Interview to save time not waste it

“You’re shrunken down to the size of a nickel and dropped into a blender, what do you do?”.

This is a famous interview question asked by Google as depicted in the movie, “The Internship”. It’s probably based on some real Google interviews when candidates are asked sometimes ridiculous brainteasers to predict a person’s way of thinking.

Other organisations getting creative with interview questions include:

“If you were 80 years old, what would you tell your children? – McKinsey & Company

“Why is a tennis ball fuzzy?” – Xerox

“If you were on an island and could only bring three things, what would you bring?” – Yahoo


Outlandish, certainly. But do these questions really help in the hiring decision to find the hidden gems?

Even Google themselves have revealed in a study of their own hiring practices that really, they’re not any better at interviews and at sorting the wheat from the chaff.

Surely the entire interview process is in need of a revolution / overhaul. Classic questions such as “Why should we hire you?” or “Do you have any weaknesses?” don’t inspire any imagination and can usually be hit back with a straight, rehearsed bat if the candidate is smart enough to do a minimal amount of research on the net.

While the creative brainteasers may invoke thought and ideally more than just a one-word answer, I don’t recommend them. There are always better ways to explore a candidate’s critical thinking skills or to get them to solve a problem that they would encounter in the position that they are interviewing for. Interviewing candidates day in and day out in my position every day, I’ve found that I’ve kept reverting back to a trusty set of questions which helps me drill deeper into how a candidate thinks, their aptitude and how they react to real world situations.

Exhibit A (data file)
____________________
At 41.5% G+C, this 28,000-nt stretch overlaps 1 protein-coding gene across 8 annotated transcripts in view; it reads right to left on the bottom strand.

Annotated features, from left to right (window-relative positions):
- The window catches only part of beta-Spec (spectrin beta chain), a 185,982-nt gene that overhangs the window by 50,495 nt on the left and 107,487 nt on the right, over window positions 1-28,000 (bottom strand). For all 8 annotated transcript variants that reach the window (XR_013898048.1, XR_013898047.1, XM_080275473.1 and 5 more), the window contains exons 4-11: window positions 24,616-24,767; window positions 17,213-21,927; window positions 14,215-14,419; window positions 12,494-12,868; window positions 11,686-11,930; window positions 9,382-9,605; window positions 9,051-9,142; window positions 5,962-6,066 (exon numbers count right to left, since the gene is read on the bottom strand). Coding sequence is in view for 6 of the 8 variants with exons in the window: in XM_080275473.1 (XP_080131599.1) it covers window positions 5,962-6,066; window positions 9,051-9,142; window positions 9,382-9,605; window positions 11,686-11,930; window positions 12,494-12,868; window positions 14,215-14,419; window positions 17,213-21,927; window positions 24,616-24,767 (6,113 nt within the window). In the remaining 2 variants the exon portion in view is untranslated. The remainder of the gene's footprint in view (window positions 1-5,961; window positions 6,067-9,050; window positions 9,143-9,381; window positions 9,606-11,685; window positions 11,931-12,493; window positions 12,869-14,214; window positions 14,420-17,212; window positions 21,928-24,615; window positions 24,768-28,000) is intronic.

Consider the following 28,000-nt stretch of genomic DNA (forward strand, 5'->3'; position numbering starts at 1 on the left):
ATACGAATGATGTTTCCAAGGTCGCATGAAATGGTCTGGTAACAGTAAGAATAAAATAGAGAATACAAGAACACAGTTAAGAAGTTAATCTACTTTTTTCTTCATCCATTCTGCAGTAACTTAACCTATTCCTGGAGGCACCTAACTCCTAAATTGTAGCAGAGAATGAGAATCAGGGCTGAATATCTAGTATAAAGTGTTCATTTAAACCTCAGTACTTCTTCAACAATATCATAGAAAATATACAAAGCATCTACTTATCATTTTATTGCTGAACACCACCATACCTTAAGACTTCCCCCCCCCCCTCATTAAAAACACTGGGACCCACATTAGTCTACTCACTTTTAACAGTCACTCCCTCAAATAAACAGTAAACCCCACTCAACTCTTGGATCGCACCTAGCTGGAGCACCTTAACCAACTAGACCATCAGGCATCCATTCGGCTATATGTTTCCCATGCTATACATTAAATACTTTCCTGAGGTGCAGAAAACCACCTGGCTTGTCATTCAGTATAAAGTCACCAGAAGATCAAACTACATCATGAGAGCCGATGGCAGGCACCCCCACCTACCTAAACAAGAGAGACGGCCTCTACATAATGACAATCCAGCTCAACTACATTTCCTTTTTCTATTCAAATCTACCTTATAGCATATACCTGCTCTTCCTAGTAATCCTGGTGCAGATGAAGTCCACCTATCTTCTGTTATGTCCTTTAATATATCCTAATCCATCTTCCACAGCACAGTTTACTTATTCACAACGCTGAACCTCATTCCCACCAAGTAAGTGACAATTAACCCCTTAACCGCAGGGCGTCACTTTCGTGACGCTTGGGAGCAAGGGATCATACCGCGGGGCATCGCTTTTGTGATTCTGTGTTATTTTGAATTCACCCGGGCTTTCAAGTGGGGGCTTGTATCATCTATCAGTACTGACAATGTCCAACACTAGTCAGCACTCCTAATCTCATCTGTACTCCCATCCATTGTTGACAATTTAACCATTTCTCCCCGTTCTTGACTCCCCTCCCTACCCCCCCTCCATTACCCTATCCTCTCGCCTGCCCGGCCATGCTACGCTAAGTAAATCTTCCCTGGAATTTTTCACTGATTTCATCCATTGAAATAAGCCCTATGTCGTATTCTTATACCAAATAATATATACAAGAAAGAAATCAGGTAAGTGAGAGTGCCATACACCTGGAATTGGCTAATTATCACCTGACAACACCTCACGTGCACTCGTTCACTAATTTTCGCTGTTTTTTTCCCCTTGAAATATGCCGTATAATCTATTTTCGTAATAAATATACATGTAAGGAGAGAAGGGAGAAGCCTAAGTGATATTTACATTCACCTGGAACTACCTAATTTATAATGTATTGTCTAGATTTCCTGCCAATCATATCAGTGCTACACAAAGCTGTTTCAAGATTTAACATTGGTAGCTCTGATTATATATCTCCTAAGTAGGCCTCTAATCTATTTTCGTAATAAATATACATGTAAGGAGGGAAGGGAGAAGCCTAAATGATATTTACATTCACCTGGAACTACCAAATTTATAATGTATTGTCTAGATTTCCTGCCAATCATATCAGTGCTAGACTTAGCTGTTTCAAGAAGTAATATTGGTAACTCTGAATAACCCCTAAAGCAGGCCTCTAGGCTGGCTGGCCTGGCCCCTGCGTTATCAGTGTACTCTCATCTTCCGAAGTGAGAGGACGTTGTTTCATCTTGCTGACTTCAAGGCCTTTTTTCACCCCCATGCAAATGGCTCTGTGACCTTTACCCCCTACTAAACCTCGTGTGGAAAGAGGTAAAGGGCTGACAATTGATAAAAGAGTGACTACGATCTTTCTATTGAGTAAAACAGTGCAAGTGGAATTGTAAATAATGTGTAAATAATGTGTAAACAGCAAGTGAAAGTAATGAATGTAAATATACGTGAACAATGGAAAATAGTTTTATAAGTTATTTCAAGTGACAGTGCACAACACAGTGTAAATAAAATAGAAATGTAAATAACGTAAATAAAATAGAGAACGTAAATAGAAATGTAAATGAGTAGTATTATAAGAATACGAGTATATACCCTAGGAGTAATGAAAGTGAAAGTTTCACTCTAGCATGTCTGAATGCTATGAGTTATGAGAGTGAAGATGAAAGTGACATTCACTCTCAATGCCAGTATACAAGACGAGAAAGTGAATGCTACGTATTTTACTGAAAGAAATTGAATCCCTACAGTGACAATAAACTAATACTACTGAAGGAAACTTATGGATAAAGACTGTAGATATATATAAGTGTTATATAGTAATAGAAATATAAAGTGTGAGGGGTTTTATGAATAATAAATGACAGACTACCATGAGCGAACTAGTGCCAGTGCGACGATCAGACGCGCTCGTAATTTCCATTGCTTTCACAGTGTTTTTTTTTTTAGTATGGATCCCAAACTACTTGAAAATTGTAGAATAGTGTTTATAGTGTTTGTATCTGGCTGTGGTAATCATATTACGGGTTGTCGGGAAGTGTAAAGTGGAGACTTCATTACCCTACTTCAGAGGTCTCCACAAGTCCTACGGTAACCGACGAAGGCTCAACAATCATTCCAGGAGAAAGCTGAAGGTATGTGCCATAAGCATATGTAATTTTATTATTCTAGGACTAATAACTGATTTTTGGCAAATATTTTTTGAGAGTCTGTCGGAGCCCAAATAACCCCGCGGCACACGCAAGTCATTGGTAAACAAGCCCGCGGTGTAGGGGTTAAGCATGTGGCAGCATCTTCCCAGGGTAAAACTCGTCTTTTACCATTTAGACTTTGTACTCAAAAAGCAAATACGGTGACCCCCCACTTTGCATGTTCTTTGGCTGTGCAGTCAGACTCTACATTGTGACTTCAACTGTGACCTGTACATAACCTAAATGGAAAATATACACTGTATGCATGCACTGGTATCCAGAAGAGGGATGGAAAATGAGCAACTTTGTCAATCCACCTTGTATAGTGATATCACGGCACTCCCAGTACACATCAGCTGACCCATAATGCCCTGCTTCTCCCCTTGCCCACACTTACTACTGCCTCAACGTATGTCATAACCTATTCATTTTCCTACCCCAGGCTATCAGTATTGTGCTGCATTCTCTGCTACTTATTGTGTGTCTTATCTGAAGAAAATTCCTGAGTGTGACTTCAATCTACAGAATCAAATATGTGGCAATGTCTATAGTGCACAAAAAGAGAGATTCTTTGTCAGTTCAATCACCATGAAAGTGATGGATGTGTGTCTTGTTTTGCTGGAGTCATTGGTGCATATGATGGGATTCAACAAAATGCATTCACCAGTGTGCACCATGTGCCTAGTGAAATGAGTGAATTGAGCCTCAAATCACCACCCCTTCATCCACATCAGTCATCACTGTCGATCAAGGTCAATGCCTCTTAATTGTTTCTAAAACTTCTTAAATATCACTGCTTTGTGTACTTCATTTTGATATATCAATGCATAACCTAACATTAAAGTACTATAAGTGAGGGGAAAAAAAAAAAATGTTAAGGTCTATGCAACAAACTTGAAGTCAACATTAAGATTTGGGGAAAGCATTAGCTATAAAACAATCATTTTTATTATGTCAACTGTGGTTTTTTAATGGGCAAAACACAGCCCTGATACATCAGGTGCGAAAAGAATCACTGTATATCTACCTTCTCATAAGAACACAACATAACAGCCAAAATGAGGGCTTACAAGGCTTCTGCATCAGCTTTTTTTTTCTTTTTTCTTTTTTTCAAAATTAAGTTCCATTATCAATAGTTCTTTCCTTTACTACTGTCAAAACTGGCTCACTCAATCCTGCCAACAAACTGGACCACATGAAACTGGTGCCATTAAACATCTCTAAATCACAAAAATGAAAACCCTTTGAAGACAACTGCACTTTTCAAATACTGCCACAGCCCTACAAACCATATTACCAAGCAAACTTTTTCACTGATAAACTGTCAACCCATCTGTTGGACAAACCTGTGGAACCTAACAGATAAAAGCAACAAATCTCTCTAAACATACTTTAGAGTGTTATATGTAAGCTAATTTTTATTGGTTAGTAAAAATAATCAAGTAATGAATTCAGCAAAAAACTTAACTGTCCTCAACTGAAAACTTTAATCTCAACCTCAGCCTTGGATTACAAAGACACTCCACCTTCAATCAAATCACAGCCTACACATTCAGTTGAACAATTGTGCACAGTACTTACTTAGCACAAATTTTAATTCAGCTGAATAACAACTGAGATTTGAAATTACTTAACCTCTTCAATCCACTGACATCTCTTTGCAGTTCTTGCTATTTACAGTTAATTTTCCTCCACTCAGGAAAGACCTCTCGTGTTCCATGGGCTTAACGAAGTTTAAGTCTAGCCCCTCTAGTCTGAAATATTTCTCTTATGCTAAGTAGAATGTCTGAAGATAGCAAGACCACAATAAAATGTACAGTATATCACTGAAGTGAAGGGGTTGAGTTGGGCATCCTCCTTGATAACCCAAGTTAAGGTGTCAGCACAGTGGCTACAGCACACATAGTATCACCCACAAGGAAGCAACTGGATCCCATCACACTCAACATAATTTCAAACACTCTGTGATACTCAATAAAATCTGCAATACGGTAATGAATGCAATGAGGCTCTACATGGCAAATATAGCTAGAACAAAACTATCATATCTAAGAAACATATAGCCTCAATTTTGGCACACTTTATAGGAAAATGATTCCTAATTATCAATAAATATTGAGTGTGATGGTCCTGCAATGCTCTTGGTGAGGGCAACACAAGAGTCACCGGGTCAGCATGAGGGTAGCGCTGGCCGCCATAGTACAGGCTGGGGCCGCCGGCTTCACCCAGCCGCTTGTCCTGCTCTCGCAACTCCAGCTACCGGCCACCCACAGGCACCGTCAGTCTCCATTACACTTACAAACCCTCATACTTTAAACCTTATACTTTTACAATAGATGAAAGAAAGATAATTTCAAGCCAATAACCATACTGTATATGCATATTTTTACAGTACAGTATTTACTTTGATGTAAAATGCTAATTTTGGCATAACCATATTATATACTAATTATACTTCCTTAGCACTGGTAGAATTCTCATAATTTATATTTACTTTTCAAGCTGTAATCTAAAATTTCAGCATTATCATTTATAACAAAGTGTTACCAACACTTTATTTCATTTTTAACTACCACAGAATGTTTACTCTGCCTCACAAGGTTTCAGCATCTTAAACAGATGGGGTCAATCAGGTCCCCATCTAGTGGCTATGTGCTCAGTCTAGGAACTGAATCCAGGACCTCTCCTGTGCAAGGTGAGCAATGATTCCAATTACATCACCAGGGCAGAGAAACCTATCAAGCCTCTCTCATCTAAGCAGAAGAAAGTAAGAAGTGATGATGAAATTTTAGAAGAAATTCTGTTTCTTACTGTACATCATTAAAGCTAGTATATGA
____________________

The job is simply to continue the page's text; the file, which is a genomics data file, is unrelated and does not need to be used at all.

Here’s a list of some relevant agnostic interviewing questions you could consider for your next interview:

  • How do you break down a large idea into manageable pieces?
  • What changes have you made in working with others to be more effective at work?
  • What is your proudest moment at work?
  • What qualities in your co-workers bother you the most?
  • Walk me through the first four things that you would do if you got this job?
  • How do you take advantages of your strengths?
  • Describe the manager who would get the very best work from you?
  • What steps do you follow to study a problem before making a decision?

Another thing that I love to do and always advocate my clients to do is to create scenarios or role-plays in the interview session which the candidate has to act out. This gives a very good snapshot of how the person will be like to work with and remove any bias around rehearsed answers.

Essentially, you’re getting a better picture of the person. Take a moment to review your interview questions. Mixing and matching interview techniques will help keep the interview interesting not just for you but also for the candidates. People dread interviews so if you can make it a pleasant and memorable experience, your employer brand reputation will grow even if the candidate wasn’t hired. Most importantly, you’ll be getting the right people that truly fit your organisation’s culture and team. And that’s important to performance.